When Caleb and Jonathan Richer, Loogootee, Ind., took over the home farm, there weren’t many useful buildings for managing cattle. One of their goals was to feed out more cattle. To do so, they knew they would need to invest in better facilities and figure out how to handle manure better. Leaving it outside exposed to the elements when they couldn’t haul it wasn’t a good option.
Both Caleb and Jonathan work full time off the farm, but both live on the farm, near the cattle operation. They took over the farm from their father, Dale, and uncle Jake.
“We visited with the folks at the Natural Resources Conservation Service and found out there was cost-share available to help us get a cover over where cattle congregated,” Caleb explains. “We also discovered that we could cost-share on a structure to store manure.”
The Richers entered into an agreement with NRCS through the Environmental Quality Incentives Program. Trevor Shepard, an NRCS area engineer, helped design part of their structures. Today, they have a 50-cow beef herd, but buy additional feeders to finish. The area where cattle congregate can hold 125 head. A sizable number of their animals are marketed as freezer beef, with the rest going to a local packing facility.
The first project they completed with the help of the NRCS agreement was the “roof and cover” project for covering the area where finishing cattle are housed. The sides are open, but a new roof keeps rain out and makes the area manageable. They typically bed it with organic material, sometimes turkey litter from a turkey hatchery, containing mostly litter. The bedding can build up over time and still provide a suitable area for cattle.
“These projects are common,” says Chris Lee, technical team leader for NRCS in southwest Indiana, based in Princeton. “The goal is to get cattle out of the mud. When we have cattle in mud, we often get soil erosion on areas where cattle congregate. We want to avoid that type of situation.”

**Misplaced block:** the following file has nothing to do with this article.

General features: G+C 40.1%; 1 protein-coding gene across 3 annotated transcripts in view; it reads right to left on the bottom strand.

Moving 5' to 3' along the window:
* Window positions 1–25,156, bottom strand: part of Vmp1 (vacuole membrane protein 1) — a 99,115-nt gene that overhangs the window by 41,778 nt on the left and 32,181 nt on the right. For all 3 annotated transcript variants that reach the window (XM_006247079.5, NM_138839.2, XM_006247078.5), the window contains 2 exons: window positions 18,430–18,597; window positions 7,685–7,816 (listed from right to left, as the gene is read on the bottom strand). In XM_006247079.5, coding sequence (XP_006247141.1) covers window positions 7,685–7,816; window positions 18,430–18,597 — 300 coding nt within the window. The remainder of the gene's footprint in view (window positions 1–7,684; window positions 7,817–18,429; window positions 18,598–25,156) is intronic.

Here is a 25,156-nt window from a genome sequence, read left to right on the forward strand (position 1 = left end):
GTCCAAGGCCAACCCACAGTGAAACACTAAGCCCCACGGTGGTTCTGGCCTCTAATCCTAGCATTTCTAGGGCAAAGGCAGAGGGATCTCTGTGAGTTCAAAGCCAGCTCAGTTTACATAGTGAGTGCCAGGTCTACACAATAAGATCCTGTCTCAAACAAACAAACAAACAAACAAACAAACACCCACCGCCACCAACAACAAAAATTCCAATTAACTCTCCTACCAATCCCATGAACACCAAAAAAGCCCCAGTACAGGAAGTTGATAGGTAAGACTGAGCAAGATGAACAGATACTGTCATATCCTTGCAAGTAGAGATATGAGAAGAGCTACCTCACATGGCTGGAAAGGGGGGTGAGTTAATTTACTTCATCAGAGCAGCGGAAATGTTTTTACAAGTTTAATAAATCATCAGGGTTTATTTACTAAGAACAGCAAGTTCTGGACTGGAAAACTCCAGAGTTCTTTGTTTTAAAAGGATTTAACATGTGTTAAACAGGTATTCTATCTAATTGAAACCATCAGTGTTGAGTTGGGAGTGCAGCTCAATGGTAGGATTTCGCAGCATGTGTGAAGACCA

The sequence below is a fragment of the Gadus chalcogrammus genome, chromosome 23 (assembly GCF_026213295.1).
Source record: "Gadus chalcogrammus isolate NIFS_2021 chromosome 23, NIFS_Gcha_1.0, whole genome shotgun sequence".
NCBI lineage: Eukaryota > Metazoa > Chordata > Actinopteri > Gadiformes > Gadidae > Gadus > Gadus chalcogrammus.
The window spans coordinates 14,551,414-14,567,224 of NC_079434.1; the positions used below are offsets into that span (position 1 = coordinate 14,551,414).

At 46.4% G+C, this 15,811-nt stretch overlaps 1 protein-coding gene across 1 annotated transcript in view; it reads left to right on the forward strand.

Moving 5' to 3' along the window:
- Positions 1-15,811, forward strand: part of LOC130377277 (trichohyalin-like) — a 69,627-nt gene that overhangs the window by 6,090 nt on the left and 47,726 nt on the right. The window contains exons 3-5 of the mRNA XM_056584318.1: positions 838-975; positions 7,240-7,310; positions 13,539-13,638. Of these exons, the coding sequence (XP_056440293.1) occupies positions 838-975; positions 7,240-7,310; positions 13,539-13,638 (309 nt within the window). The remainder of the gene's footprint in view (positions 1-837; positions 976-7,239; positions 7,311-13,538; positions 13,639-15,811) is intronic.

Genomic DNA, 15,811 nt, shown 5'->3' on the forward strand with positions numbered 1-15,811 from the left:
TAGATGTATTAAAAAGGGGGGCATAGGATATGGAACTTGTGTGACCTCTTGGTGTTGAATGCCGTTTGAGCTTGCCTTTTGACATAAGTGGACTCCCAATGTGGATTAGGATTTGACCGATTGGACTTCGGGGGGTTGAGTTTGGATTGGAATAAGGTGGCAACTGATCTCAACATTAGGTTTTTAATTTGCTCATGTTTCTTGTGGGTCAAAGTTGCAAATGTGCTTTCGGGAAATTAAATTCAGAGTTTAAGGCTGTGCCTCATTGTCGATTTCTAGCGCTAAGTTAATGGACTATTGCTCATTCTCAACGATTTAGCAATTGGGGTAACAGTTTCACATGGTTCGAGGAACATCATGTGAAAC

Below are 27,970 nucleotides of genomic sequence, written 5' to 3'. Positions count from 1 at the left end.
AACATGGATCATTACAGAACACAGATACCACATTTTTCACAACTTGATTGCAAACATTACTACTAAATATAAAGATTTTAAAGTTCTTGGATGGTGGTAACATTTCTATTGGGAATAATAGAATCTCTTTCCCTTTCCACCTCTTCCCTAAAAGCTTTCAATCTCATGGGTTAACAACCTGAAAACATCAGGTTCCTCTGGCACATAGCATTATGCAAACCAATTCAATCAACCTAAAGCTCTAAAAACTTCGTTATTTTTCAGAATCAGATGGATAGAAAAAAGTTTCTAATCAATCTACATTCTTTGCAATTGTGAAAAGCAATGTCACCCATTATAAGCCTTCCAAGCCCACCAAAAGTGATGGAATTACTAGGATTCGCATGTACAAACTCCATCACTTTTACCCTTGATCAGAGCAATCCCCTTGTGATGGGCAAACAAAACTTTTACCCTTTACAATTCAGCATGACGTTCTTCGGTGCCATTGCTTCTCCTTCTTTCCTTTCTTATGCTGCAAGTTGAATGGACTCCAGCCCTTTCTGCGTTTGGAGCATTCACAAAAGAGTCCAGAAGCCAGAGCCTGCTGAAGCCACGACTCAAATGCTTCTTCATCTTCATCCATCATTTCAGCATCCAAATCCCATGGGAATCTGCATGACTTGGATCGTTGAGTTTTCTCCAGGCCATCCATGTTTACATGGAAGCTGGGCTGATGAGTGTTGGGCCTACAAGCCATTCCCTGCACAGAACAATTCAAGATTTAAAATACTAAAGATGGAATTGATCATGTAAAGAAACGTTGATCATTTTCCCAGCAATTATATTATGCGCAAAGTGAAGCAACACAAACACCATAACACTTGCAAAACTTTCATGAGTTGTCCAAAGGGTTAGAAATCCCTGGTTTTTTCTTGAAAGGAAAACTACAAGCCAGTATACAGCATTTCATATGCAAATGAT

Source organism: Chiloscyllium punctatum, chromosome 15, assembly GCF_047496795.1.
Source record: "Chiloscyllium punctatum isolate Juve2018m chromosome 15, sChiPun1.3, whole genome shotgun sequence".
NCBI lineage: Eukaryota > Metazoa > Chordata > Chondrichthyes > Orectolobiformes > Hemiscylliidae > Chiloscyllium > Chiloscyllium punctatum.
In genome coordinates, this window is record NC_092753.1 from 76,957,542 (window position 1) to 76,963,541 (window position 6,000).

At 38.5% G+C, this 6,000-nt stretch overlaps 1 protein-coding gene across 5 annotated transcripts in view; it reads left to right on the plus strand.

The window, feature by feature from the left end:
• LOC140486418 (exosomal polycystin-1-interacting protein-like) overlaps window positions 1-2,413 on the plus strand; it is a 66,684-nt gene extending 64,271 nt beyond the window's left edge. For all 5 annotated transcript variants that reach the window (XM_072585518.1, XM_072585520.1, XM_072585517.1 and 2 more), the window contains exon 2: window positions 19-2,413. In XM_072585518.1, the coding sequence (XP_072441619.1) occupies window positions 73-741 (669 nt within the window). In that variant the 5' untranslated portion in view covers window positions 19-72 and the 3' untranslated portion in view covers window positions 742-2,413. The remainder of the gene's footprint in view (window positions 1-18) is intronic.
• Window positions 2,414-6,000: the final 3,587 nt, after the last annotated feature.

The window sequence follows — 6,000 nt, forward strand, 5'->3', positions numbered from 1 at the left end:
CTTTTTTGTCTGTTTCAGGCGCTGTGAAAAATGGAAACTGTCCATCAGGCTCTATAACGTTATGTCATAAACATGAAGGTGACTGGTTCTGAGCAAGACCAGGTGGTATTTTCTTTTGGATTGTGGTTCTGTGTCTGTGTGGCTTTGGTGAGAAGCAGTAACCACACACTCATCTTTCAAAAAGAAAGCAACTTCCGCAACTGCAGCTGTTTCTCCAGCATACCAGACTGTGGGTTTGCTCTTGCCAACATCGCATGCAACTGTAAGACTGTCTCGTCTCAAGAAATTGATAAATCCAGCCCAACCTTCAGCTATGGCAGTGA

NRCS cost-shares on several manure storage areas in southwest Indiana because livestock numbers, especially turkeys and chickens, are relatively high in that part of Indiana. In this case, the Richers needed somewhere to go with manure when conditions are too wet to haul it to the field. They also needed to keep cattle out of the manure storage area.
The manure storage building consists of a concrete floor and partial sides, with a roof over open area. The structure also includes a waste handling area where they can bring in manure from the roofed cattle area, and also haul out manure. Wherever cattle may cross through the area at some point, the concrete floor is etched to help prevent cattle from slipping.
“We try to protect the value of our manure, and use it to replace some commercial fertilizer,” Caleb says. “Since it’s protected in storage, we can sample it for analysis and know what we’re applying. It’s a much better way to handle manure.”